Britain’s Princess Diana loved to hear predictions about her ex-husband Prince Charles being involved in serious accidents, her inquest hear on January 24.
Patrick Jephson, who was the princess’ private secretary, claimed the princess was obsessed with astrology and consulted with a clairvoyant she described as “Fergie’s witch woman” – a reference to her former sister-in-law Sarah Ferguson, the Duchess of York – to enhance her personal development.
He confirmed an account he had written in his book â€œShadows of a Princessâ€, in which he said Princess Diana would “pay heed to predictions by astrologers, the more dire the better, particularly where the Prince of Wales was involved – skiing accidents, helicopter crashes that obstinately refused to befall him.”
He also revealed that the princess consulted a “bewildering cocktail of alternative therapists, including reflexologists, astrologists and soothsayers.” He added, “They robbed her of her equilibrium at times of distress.”
Meanwhile, another detail on the inquest was Princess Diana feared the royal family, and felt like a “lamb to the slaughter.”
Patrick Jephson said that the princess felt under threat after royal advisers and powerful figures behind the throne lined up against her.
Princess Diana had earned the wrath of the Royal Family when in Andrew Mortonâ€™s 1992 book she said of her wedding: â€œI felt as though I was a lamb going to the slaughter.â€
Her criticism of Prince Charles and his camp in a 1995 BBC Panorama interview brought further anger.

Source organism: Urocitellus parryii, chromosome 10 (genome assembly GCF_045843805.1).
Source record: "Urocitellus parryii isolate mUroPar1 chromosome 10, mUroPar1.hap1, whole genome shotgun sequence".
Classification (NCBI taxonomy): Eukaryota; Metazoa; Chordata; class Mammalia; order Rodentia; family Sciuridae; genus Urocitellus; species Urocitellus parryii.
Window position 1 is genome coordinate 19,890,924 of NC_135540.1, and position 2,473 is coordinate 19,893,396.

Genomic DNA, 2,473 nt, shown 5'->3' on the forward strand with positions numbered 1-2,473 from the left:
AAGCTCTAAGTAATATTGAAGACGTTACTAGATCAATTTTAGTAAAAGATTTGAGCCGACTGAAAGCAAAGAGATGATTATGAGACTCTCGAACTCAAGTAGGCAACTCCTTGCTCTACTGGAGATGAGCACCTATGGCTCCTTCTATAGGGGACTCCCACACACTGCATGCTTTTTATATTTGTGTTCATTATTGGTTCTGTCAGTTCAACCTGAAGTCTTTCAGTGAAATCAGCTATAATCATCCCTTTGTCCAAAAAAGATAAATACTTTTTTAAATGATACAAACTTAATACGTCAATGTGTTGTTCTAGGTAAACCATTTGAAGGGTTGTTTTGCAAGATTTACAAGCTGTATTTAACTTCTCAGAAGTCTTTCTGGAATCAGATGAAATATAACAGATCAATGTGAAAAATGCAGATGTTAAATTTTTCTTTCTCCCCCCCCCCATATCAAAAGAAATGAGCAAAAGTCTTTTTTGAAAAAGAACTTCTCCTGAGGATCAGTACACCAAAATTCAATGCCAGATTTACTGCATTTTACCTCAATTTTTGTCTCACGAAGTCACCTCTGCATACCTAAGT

Princess Diana, who denied having had any involvement with Morton, was summoned to a meeting with the Queen and the Duke of Edinburgh.
According to the princessâ€™ private secretary, during the discussion the Duke accused her of only being “in it for the publicity.” He agreed that Princess Diana had “mortally offended elements of the royal establishment” with her part in this “gigantic piece of whistle-blowing.
He added, “I thought that what was in the book probably needed to be heard but, preferably in context, and instead attention was focused on the way in which this material had come to light. What you might call the royal establishment was less concerned about the content of the book than the fact it was disclosed at all.â€
Patrick Jephson also agreed that it would be a “fair interpretation” to say that Princess Diana felt a lamb to the slaughter going from her young life into the Royal Family, saying, “There were times when she felt isolated.â€